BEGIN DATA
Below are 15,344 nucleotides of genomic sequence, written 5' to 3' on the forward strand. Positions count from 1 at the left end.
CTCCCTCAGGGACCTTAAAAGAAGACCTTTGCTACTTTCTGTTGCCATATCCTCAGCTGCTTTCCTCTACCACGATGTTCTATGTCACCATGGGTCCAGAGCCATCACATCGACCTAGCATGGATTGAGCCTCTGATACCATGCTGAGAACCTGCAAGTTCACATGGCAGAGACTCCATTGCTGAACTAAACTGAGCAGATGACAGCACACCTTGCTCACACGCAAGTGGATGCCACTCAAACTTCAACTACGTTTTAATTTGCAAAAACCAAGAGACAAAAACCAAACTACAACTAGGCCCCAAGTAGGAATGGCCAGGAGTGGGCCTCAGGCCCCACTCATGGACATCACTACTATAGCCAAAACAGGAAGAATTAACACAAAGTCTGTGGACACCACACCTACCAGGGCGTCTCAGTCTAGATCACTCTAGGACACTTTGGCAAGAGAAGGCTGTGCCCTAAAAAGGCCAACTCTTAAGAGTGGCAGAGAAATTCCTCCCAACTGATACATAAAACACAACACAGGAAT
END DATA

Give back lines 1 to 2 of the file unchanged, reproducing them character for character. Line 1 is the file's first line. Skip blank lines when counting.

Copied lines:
Below are 15,344 nucleotides of genomic sequence, written 5' to 3' on the forward strand. Positions count from 1 at the left end.
CTCCCTCAGGGACCTTAAAAGAAGACCTTTGCTACTTTCTGTTGCCATATCCTCAGCTGCTTTCCTCTACCACGATGTTCTATGTCACCATGGGTCCAGAGCCATCACATCGACCTAGCATGGATTGAGCCTCTGATACCATGCTGAGAACCTGCAAGTTCACATGGCAGAGACTCCATTGCTGAACTAAACTGAGCAGATGACAGCACACCTTGCTCACACGCAAGTGGATGCCACTCAAACTTCAACTACGTTTTAATTTGCAAAAACCAAGAGACAAAAACCAAACTACAACTAGGCCCCAAGTAGGAATGGCCAGGAGTGGGCCTCAGGCCCCACTCATGGACATCACTACTATAGCCAAAACAGGAAGAATTAACACAAAGTCTGTGGACACCACACCTACCAGGGCGTCTCAGTCTAGATCACTCTAGGACACTTTGGCAAGAGAAGGCTGTGCCCTAAAAAGGCCAACTCTTAAGAGTGGCAGAGAAATTCCTCCCAACTGATACATAAAACACAACACAGGAAT